Grand Prix New Jersey results

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I made some predictions for Grand Prix: New Jersey earlier last week, and boy was I mistaken. Here I thought UR Delver would be showing up in numbers even in the top 8, but the top 8 was instead made up of a rather peculiar variety of different decks, and some very nice tech. “Only” 4003 players showed up, making the tournament mind-boggingly huge, but not record-breaking. It’s still one of the biggest Grand Prix this year, and making the top 8 is an awesome achievement. The top 8 in its entirety, but in no particular order:

Miracles (Philipp Shönegger, a.k.a. Einherjer on the Source)
Storm (Royce Waters)
UWR Stoneblade (Brian Braun-Duin)
Infect (Tom Ross)
UR Delver (Dan Jordan)
Miracles (Phillip Braverman)
UR Landstill (Lam Phan)
MUD (Joseph Santonassino)

The decklists can be found here. Two Miracles is one more than I expected, but the deck is extremely strong if piloted by a strong player. Only one UR Delver, and indeed only one Delver deck at all is very surprising, and it’s pretty neat to see people like Tom Ross playing a pet deck to a first-place finish in the standings and second-place finish overall. The finals, for those who didn’t catch it, was Ross vs. Braun-Duin, and Braun-Duin came out on top.

suddenshock.hqThe coolest surprise in the top 8, however, has to be Lam Phan’s UR Landstill. In a format where everybody and their mothers are playing three or four Ancestral Recalls, Phan decided to rely on Standstill to draw cards. Granted, he did have a single copy of Treasure Cruise as well as a single copy of Dig Through Time, but above all, he was relying on a very old strategy. His deck also has some very cool tech, most notably three copies of Sudden Shock! I guess in a field full of X/2 or X/1 creatures, Sudden Shock will do plenty of work, and the only possible answer to it is Counterbalance. Very cool tech, if you ask me. Phan, by the way, is famous for creating and popularizing my favourite deck of all time, Canadian Threshold – I have a lot to thank this man for. Perhaps I should give this creation a spin as well.

The biggest surprise, by far, in the top 8, is MUD. MUD is one of those decks that can and will take down dailies or smaller local tournaments sometimes because it’s hard to play Magic when your opponent opens up with turn one Chalice of the Void for one, turn two Trinisphere, turn three Lodestone Golem. Usually, MUD carries no card selection or proper card advantage, this MUD is no different with but a single Staff of Nin and a single Staff of Domination for card drawing. This means that while these decks might just do really well in shorter tournaments, chances are that variance will come back to haunt MUD worse than decks with Brainstorm or other card-drawing or card-filtering cards. Obviously, I need to re-think my opinions on these Chalice decks.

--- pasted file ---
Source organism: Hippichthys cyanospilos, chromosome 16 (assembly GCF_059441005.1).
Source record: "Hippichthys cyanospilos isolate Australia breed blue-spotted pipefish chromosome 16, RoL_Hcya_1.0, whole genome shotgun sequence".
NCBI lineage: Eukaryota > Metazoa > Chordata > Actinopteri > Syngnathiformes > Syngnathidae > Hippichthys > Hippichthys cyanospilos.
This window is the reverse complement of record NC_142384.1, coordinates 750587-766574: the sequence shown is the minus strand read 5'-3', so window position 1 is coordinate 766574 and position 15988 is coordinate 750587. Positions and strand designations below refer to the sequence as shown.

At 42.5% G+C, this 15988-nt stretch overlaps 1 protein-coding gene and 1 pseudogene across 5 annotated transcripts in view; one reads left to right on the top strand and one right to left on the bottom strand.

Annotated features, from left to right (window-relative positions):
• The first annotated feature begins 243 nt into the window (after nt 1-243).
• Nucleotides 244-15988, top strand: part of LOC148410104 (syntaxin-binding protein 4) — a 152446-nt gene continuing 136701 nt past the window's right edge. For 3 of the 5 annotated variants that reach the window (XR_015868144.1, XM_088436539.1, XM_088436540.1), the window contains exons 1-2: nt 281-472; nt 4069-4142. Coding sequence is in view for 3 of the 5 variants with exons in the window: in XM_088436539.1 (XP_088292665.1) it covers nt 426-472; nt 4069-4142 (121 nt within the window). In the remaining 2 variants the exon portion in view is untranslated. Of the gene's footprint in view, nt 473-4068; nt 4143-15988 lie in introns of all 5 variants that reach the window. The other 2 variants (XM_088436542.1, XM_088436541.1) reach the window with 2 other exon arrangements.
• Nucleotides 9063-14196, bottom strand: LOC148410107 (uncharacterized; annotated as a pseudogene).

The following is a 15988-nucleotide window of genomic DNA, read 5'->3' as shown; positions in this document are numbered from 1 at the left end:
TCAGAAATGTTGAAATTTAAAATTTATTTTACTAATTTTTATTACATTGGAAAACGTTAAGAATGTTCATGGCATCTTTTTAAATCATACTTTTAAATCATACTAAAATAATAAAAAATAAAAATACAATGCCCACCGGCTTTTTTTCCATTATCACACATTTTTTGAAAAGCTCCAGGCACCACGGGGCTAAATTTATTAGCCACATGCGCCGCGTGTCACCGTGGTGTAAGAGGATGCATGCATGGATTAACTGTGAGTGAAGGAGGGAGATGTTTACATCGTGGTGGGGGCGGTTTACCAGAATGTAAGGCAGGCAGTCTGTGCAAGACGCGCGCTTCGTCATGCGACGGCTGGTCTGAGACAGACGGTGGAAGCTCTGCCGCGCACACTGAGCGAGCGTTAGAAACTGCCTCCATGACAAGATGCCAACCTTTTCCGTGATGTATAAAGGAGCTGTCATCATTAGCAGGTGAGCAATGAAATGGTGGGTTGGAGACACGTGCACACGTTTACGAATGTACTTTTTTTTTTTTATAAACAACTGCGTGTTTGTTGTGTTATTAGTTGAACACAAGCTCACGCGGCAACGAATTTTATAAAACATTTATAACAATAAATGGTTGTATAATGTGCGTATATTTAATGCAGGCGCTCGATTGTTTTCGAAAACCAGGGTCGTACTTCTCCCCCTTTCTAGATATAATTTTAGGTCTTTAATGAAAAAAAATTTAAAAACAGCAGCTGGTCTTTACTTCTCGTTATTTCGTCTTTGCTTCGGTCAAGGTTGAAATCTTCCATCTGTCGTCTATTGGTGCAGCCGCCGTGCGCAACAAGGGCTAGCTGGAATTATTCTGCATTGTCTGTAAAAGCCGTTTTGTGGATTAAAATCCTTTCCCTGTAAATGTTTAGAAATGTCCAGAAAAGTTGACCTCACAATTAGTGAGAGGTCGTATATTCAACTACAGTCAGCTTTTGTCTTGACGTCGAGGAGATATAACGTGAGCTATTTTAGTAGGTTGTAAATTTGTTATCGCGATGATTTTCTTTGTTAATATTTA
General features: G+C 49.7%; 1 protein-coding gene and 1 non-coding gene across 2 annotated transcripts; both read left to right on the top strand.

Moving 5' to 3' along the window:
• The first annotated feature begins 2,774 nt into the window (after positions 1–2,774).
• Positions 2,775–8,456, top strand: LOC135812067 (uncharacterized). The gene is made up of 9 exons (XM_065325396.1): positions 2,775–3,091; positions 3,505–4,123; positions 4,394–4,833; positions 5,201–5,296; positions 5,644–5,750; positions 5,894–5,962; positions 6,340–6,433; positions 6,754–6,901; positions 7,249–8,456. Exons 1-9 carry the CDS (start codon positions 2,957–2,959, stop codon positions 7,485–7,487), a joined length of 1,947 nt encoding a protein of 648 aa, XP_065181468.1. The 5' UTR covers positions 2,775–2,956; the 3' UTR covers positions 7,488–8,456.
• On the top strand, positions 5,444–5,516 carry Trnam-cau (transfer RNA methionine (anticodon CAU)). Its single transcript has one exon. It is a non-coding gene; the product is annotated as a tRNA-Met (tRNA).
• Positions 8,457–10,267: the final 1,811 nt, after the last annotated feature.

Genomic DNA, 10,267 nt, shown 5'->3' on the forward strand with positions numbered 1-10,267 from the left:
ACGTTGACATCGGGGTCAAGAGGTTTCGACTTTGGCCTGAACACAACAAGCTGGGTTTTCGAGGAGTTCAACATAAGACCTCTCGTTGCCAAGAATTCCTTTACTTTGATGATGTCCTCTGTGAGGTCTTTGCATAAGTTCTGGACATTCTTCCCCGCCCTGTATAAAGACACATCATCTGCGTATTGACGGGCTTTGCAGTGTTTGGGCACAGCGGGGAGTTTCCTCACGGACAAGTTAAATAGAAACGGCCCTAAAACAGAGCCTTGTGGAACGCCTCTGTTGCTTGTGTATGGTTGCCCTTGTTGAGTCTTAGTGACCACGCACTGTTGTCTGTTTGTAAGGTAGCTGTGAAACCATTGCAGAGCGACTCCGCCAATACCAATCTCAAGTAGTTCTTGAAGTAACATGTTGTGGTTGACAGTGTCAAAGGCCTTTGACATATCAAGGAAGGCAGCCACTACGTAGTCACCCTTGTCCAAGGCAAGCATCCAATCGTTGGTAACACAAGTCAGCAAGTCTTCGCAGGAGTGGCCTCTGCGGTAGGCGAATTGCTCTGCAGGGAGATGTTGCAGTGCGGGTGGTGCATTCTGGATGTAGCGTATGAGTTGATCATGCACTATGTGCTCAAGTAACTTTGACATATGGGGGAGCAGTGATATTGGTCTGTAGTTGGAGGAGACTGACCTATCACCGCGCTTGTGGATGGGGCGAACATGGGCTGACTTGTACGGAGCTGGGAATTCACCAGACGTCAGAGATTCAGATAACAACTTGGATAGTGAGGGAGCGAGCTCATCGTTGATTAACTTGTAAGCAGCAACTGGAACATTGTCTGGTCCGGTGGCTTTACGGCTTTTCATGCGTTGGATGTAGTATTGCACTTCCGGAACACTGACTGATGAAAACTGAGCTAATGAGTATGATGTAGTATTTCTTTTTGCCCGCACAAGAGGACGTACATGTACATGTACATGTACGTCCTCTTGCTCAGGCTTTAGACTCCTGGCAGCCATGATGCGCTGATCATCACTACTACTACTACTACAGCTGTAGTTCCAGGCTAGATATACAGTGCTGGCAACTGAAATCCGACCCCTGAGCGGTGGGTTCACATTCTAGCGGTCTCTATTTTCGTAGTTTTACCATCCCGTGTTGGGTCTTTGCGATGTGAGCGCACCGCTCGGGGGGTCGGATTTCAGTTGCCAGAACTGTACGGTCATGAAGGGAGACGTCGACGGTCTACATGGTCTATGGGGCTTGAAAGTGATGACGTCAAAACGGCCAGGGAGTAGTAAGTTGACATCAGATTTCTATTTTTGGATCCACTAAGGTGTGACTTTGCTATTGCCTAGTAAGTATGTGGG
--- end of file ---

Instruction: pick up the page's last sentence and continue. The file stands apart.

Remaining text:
And to tally it up, the factual result with my prediction in parentheses.

# of Delver of Secrets in the top 8: 4 (24)

# of Brainstorm in the top 8: 28 (24)

# of Lightning Bolt in the top 8: 11 (16)

# of Treasure Cruise in the top 8: 10 (18)

# of Stoneforge Mystic in the top 8: 4 (8)

# of maindecked red blasts in the top 8: 7 (2)

# of Dark Ritual in the top 8: 4 (4)

In short, I was pretty far off. Delver of Secret decks did much worse than anticipated, and Brainstorm was present in seven out of the eight decks, rather than just six, as I had predicted. Lightning Bolt and Treasure Cruise were both a bit worse than I expected, which is obviously closely tied to Delver of Secrets. The maindecking of red blasts was more popular and more successful than I anticipated, and I guess that also put a dent in the number of Treasure Cruises in the top 8. The only correct assessment I did was one Storm deck in the top 8, as is evident by the four Dark Rituals.

Personally, I’m loving this top 8. Even though blue as a colour is strongly over-represented, the top 8 decks demonstrate a nice variety of control (Miracles, Landstill), Aggro (MUD, UR Delver), Midrange (Stoneblade) and Combo (Storm). Infect is something of the odd one out, on paper it’s very much a combodeck, and I guess inexperienced pilots would play it all-in Belcher style, but as the commentators made crystal clear on Sunday, that’s not Tom Ross’ style of playing it.

What do you think of the top 8? What do you think of the direction Legacy is heading in? Leave a comment below!

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1 Comment

  1. psykopatmullvad

     /  November 18, 2014

    I get a little tingle of happiness every time Ross the Boss plays his Infect to success. I have to find and watch that final one day 😀
    Its good to see some diversity on the top here, and MUD was a good suprise 😀



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